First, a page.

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Why historic SpaceX mission to space station will be so difficult

When SpaceX launches its Falcon 9 rocket Saturday, it will be the beginning of a complex rendezvous with the space station that attempts to test several capabilities in one mission. 

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The reason: NASA is requiring that Dragon perform several kinds of maneuvers, including a rendezvous abort, in the station's general vicinity. The agency and its international partners have to be satisfied that the craft can maneuver itself precisely enough to avoid colliding with the station as it approaches, while also showing that it can reach and hold a position within a few tens of yards of the outpost while station crew members snag it with the station's robotic arm for final docking. 

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The few-seconds-long launch window puts the Dragon on the most fuel-miserly trajectory to the station, leaving enough thruster propellant available for on-orbit do-overs if needed.

SpaceX's package is designed with a capability NASA says it needs and which the current automated resupply ships from Russian, Europe, and Japan do not have. These other cargo carriers burn up on reentry, serving as a high-tech incinerator for space trash. Dragon is designed to bring cargo back from the station.

Although this mission is a test flight, SpaceX has loaded some 1,000 pounds of cargo into Dragon in anticipation of a successful docking. It's cargo NASA and the station crew can use, although the world won't end if it doesn't arrive – some laptops, empty cargo bags for future return flights, food, clothing, a lab rack, blocks of ice for cooling experiment samples, and small items such as batteries.

“We didn't put anything on the vehicle we didn't think we could stand not to get home,” says Michael Suffredini, manager of NASA's International Space Station program.

And the craft is slated to bring nearly 1,500 pounds of cargo back with it.

While SpaceX's initial tests of its Falcon 9, and later its Falcon 9-Dragon combination in 2010 were successful, this mission “is pretty tricky,” said the SpaceX's founder and chief designer Elon Musk, during a preflight briefing last month.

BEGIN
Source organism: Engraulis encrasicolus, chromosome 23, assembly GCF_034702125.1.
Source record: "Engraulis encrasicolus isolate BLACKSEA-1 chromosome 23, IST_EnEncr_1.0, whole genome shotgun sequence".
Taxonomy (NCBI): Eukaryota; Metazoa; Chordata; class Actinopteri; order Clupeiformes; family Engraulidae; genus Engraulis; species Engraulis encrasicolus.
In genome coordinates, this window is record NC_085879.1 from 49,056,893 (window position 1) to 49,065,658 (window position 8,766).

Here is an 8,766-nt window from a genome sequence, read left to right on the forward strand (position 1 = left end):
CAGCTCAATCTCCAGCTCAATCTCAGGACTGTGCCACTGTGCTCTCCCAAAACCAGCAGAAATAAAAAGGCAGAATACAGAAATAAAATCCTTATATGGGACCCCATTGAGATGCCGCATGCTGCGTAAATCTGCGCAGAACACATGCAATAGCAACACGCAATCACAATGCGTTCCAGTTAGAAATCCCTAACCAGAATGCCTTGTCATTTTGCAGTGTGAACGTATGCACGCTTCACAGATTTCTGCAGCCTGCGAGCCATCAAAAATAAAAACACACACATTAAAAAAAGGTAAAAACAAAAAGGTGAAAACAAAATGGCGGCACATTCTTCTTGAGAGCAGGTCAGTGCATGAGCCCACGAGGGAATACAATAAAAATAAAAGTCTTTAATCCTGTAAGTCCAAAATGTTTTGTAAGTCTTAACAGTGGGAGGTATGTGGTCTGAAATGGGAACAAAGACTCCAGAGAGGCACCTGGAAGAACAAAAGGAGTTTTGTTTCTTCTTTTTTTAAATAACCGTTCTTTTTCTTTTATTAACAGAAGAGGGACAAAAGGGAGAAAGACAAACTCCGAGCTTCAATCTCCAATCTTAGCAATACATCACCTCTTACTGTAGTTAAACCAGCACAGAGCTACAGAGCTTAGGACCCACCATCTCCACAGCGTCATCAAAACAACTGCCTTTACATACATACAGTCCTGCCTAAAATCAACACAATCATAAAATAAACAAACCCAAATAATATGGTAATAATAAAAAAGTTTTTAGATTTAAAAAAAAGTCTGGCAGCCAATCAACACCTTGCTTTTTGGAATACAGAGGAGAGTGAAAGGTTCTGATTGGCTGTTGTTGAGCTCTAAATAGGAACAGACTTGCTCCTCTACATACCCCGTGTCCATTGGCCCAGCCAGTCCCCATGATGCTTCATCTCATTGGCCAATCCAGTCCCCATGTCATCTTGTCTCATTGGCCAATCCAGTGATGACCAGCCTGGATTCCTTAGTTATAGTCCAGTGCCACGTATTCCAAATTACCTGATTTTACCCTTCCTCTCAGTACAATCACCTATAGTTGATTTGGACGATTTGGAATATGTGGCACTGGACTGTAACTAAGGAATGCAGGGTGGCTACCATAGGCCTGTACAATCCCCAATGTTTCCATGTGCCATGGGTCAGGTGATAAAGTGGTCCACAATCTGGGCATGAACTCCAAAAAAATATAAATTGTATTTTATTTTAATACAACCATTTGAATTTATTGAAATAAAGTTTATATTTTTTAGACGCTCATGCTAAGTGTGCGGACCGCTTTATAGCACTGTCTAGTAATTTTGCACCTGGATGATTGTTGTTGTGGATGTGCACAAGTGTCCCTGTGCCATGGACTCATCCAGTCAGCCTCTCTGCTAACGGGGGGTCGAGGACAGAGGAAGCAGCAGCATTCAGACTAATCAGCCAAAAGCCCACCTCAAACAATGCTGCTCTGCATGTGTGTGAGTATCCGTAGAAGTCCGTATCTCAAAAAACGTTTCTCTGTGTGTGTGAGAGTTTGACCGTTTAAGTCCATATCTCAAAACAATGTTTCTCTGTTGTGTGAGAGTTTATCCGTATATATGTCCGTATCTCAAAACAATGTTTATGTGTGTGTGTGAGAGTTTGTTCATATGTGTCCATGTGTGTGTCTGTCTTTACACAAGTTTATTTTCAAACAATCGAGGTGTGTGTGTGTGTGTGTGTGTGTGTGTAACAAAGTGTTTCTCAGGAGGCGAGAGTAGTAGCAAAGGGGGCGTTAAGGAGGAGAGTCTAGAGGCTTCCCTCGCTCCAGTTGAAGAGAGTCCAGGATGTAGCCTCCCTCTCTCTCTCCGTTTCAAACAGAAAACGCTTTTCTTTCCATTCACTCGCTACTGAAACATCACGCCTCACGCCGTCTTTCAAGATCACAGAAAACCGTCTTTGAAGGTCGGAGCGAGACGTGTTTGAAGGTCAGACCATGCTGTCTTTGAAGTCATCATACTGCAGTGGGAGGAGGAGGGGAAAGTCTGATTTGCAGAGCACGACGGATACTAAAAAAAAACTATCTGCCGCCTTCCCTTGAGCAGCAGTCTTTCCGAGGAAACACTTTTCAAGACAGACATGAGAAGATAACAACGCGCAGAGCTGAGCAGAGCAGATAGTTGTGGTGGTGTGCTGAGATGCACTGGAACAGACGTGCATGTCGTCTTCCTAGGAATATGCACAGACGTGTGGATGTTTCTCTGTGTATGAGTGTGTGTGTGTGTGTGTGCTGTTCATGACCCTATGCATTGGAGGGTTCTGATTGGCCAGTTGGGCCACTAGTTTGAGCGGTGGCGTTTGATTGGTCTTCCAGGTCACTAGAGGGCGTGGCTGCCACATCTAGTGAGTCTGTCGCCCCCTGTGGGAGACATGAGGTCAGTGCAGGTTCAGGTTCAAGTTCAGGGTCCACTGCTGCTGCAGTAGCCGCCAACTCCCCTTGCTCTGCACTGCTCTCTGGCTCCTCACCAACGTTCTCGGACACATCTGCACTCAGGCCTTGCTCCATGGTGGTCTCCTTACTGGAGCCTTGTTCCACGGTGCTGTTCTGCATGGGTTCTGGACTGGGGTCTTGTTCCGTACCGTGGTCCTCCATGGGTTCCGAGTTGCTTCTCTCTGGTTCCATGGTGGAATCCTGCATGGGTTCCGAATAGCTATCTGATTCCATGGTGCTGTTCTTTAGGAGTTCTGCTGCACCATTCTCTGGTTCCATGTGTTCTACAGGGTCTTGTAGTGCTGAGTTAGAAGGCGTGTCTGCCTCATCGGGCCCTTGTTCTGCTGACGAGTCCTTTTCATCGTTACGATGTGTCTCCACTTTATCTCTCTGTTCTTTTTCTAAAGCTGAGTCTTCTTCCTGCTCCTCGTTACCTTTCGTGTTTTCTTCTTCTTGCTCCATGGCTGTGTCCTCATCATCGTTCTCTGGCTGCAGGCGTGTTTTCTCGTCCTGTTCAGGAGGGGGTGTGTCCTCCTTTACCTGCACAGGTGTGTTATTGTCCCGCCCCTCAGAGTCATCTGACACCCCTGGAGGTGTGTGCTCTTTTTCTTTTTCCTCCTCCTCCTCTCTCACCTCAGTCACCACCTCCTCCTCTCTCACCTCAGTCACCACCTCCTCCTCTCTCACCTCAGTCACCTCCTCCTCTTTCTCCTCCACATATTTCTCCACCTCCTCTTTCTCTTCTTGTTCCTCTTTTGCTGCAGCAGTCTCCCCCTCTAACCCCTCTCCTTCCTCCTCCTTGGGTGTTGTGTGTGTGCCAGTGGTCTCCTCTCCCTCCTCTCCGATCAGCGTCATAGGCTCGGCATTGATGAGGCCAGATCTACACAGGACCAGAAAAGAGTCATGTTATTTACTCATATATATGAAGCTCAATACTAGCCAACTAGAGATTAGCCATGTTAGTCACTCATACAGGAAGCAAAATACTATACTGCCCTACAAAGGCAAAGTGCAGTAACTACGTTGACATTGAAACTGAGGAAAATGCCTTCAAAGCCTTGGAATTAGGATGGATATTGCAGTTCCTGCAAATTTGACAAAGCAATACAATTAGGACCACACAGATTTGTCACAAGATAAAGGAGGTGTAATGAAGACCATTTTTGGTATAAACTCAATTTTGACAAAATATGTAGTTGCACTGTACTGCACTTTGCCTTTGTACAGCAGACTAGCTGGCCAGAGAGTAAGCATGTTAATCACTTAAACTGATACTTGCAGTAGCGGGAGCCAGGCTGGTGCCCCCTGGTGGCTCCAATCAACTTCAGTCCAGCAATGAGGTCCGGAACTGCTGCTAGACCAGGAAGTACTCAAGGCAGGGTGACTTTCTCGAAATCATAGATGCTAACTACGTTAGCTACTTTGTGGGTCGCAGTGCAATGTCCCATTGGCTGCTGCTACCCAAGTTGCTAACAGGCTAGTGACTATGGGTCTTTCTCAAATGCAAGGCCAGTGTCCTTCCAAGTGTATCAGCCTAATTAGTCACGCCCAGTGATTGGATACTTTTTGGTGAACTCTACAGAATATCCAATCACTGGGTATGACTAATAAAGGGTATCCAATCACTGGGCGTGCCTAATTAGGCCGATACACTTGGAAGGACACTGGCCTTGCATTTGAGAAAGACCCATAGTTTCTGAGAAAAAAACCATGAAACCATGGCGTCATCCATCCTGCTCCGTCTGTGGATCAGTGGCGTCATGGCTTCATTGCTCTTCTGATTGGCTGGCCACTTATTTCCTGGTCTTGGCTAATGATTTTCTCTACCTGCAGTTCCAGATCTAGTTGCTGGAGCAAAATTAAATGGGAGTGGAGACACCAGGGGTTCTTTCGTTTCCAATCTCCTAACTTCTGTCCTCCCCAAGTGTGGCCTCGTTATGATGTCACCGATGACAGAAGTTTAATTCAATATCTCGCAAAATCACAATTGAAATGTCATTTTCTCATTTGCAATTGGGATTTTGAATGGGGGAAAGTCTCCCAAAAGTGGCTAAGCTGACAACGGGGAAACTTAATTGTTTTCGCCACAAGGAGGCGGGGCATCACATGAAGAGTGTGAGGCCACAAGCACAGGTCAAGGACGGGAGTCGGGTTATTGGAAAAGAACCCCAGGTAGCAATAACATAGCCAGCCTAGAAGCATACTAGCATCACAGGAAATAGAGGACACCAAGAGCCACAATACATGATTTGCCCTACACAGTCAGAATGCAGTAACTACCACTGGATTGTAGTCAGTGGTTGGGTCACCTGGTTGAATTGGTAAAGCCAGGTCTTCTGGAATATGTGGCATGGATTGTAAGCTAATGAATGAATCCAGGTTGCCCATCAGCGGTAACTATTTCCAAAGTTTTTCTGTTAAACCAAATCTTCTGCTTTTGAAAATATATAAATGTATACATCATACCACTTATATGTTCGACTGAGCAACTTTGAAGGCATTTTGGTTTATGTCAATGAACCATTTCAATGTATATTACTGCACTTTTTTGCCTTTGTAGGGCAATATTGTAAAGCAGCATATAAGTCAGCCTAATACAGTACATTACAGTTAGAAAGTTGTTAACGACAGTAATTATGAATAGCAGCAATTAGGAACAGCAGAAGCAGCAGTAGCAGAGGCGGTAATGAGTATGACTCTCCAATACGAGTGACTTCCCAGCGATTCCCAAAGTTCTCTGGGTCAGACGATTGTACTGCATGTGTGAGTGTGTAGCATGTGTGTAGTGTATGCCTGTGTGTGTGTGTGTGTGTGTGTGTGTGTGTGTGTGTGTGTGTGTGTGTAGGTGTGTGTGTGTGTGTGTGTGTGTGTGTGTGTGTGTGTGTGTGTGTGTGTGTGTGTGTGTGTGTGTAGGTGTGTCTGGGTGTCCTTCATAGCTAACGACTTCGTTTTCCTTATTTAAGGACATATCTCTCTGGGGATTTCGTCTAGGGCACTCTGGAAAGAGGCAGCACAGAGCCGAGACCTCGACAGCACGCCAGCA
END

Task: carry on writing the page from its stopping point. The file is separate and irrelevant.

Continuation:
The space station is traveling at speeds about 12 times faster than a bullet from an assault rifle. Dragon controllers have to track the station and their own craft to within inches. Moreover, Dragon includes an extra section it didn't have during its successful orbital flight in December 2010. Several systems are flying for the first time – from the craft's solar panels and the pressurized module's cooling and air circulation systems to the instrument package that will allow the craft to approach the station on its own.

With no space station on the ground and under space-like conditions, simulations approximating the conditions Dragon will encounter are the only tools for telling engineers whether they are on the right track, Mr. Musk says. “A lot can go wrong on a mission like this.”

The first of the two demonstration flights blended into this one mission involved the near-station maneuvers. NASA and SpaceX officials say that if the mission successfully passes most or all of these tests, but ultimately fails to dock, the company has two other opportunities this year to demonstrate Dragon's docking ability – the second of the two demo flights consolidated into this mission.

“Achieving any one of those incremental steps” that make up the objectives for this mission “would be considered a success,” says Alan Lyndenmoyer, manager of NASA's commercial crew and cargo program.

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